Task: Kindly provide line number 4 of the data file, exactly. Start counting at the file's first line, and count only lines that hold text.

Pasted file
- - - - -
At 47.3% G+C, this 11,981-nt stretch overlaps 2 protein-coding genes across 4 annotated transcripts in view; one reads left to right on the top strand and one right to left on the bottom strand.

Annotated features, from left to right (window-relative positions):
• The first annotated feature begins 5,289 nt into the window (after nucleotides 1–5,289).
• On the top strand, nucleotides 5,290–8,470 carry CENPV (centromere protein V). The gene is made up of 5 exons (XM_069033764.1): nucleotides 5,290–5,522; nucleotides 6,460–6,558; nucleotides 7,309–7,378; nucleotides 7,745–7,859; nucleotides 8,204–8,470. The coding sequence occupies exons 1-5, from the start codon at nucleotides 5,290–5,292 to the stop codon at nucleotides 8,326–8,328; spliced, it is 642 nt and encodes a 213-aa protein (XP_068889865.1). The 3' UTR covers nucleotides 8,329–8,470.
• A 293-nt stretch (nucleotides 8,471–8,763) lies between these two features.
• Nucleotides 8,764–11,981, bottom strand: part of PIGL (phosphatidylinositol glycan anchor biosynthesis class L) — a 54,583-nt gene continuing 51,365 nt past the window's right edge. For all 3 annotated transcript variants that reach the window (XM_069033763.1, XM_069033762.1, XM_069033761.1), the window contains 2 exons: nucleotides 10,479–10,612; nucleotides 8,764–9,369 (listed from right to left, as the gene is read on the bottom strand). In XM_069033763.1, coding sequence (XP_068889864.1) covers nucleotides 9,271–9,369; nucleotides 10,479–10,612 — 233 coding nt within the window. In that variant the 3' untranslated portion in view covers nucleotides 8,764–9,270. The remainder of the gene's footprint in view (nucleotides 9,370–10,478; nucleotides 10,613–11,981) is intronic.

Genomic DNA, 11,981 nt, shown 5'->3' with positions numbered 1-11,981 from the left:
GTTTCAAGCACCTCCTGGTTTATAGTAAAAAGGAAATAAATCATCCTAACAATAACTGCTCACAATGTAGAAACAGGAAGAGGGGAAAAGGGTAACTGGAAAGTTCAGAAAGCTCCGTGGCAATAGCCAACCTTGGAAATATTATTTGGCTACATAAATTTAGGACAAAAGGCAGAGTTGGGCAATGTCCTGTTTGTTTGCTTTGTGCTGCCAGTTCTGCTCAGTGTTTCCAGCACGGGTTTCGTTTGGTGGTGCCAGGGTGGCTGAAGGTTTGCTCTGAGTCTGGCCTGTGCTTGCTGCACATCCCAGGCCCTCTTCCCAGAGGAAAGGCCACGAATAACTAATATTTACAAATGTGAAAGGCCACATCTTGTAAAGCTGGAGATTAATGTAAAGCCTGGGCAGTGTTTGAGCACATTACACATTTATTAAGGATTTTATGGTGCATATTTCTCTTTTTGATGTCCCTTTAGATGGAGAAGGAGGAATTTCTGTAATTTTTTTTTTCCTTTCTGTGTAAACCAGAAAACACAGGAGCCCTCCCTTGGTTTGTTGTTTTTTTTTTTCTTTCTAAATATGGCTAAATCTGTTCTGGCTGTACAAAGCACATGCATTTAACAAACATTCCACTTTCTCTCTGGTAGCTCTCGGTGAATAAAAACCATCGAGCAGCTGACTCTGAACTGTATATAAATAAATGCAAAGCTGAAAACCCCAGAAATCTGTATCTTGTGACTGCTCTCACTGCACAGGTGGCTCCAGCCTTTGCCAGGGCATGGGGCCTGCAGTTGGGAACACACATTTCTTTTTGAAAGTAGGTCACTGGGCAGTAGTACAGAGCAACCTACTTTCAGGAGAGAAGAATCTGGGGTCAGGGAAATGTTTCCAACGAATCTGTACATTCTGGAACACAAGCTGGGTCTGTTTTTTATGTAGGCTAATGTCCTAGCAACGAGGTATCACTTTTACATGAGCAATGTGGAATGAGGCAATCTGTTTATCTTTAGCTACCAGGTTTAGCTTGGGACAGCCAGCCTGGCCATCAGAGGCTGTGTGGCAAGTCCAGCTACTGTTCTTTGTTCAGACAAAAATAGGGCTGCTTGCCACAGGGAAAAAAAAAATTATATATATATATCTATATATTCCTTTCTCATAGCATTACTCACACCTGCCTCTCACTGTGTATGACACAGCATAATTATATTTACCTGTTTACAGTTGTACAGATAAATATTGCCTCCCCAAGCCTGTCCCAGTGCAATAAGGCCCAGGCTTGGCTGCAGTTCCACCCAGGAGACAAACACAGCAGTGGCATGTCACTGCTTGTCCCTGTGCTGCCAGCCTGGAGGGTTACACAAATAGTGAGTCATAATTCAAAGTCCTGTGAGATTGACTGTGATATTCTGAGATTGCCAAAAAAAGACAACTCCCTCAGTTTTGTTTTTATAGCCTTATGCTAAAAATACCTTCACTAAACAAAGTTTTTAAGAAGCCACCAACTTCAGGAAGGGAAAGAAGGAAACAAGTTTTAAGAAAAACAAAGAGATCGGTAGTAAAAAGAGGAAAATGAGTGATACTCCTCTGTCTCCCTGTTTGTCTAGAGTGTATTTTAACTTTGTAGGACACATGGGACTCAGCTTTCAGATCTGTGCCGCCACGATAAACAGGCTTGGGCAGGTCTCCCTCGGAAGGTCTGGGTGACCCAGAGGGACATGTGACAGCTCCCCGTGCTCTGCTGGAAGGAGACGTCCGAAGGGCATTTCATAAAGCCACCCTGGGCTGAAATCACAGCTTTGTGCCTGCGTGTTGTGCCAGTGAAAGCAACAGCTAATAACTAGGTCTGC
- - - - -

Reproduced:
• On the top strand, nucleotides 5,290–8,470 carry CENPV (centromere protein V). The gene is made up of 5 exons (XM_069033764.1): nucleotides 5,290–5,522; nucleotides 6,460–6,558; nucleotides 7,309–7,378; nucleotides 7,745–7,859; nucleotides 8,204–8,470. The coding sequence occupies exons 1-5, from the start codon at nucleotides 5,290–5,292 to the stop codon at nucleotides 8,326–8,328; spliced, it is 642 nt and encodes a 213-aa protein (XP_068889865.1). The 3' UTR covers nucleotides 8,329–8,470.